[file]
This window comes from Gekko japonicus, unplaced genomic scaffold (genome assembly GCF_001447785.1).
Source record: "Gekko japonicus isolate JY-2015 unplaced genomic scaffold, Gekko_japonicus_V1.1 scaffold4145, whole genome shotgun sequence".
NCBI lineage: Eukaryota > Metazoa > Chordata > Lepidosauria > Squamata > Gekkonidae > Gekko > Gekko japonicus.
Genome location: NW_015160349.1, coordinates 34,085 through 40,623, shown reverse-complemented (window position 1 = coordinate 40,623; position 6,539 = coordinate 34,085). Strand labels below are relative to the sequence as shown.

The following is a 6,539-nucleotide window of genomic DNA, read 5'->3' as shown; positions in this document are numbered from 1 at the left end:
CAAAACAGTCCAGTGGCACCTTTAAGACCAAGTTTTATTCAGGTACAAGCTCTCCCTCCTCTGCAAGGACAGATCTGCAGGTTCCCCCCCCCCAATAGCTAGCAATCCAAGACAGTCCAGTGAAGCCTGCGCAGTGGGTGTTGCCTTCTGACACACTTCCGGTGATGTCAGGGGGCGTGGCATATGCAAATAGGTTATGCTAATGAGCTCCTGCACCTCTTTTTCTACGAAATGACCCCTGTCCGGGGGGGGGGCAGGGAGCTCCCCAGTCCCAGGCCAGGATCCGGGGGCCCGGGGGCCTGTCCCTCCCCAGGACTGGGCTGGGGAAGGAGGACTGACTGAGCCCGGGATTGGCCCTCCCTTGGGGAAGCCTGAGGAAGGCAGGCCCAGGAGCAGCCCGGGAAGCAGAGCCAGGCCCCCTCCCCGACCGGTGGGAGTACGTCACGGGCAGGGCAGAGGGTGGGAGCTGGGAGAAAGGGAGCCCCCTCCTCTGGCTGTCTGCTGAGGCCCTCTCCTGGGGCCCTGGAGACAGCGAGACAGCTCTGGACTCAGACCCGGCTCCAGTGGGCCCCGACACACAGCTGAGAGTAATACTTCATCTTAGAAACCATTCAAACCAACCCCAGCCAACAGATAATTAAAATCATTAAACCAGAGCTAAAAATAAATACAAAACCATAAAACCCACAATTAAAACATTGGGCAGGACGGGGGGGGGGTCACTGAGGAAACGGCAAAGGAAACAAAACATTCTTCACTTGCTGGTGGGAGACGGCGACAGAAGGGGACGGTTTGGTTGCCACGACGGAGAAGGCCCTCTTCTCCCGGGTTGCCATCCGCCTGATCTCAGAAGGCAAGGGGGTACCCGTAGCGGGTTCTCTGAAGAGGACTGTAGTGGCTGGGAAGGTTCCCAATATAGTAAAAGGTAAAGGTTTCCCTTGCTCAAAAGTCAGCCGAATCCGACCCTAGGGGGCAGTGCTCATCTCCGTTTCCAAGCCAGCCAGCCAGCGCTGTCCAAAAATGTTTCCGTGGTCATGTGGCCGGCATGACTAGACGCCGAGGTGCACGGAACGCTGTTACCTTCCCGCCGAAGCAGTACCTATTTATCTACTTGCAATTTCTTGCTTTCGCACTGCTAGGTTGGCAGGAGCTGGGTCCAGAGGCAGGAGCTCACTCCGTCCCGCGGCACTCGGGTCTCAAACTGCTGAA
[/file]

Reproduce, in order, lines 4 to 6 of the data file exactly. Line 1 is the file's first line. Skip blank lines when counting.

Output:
Genome location: NW_015160349.1, coordinates 34,085 through 40,623, shown reverse-complemented (window position 1 = coordinate 40,623; position 6,539 = coordinate 34,085). Strand labels below are relative to the sequence as shown.

The following is a 6,539-nucleotide window of genomic DNA, read 5'->3' as shown; positions in this document are numbered from 1 at the left end:
CAAAACAGTCCAGTGGCACCTTTAAGACCAAGTTTTATTCAGGTACAAGCTCTCCCTCCTCTGCAAGGACAGATCTGCAGGTTCCCCCCCCCCAATAGCTAGCAATCCAAGACAGTCCAGTGAAGCCTGCGCAGTGGGTGTTGCCTTCTGACACACTTCCGGTGATGTCAGGGGGCGTGGCATATGCAAATAGGTTATGCTAATGAGCTCCTGCACCTCTTTTTCTACGAAATGACCCCTGTCCGGGGGGGGGGCAGGGAGCTCCCCAGTCCCAGGCCAGGATCCGGGGGCCCGGGGGCCTGTCCCTCCCCAGGACTGGGCTGGGGAAGGAGGACTGACTGAGCCCGGGATTGGCCCTCCCTTGGGGAAGCCTGAGGAAGGCAGGCCCAGGAGCAGCCCGGGAAGCAGAGCCAGGCCCCCTCCCCGACCGGTGGGAGTACGTCACGGGCAGGGCAGAGGGTGGGAGCTGGGAGAAAGGGAGCCCCCTCCTCTGGCTGTCTGCTGAGGCCCTCTCCTGGGGCCCTGGAGACAGCGAGACAGCTCTGGACTCAGACCCGGCTCCAGTGGGCCCCGACACACAGCTGAGAGTAATACTTCATCTTAGAAACCATTCAAACCAACCCCAGCCAACAGATAATTAAAATCATTAAACCAGAGCTAAAAATAAATACAAAACCATAAAACCCACAATTAAAACATTGGGCAGGACGGGGGGGGGGTCACTGAGGAAACGGCAAAGGAAACAAAACATTCTTCACTTGCTGGTGGGAGACGGCGACAGAAGGGGACGGTTTGGTTGCCACGACGGAGAAGGCCCTCTTCTCCCGGGTTGCCATCCGCCTGATCTCAGAAGGCAAGGGGGTACCCGTAGCGGGTTCTCTGAAGAGGACTGTAGTGGCTGGGAAGGTTCCCAATATAGTAAAAGGTAAAGGTTTCCCTTGCTCAAAAGTCAGCCGAATCCGACCCTAGGGGGCAGTGCTCATCTCCGTTTCCAAGCCAGCCAGCCAGCGCTGTCCAAAAATGTTTCCGTGGTCATGTGGCCGGCATGACTAGACGCCGAGGTGCACGGAACGCTGTTACCTTCCCGCCGAAGCAGTACCTATTTATCTACTTGCAATTTCTTGCTTTCGCACTGCTAGGTTGGCAGGAGCTGGGTCCAGAGGCAGGAGCTCACTCCGTCCCGCGGCACTCGGGTCTCAAACTGCTGAA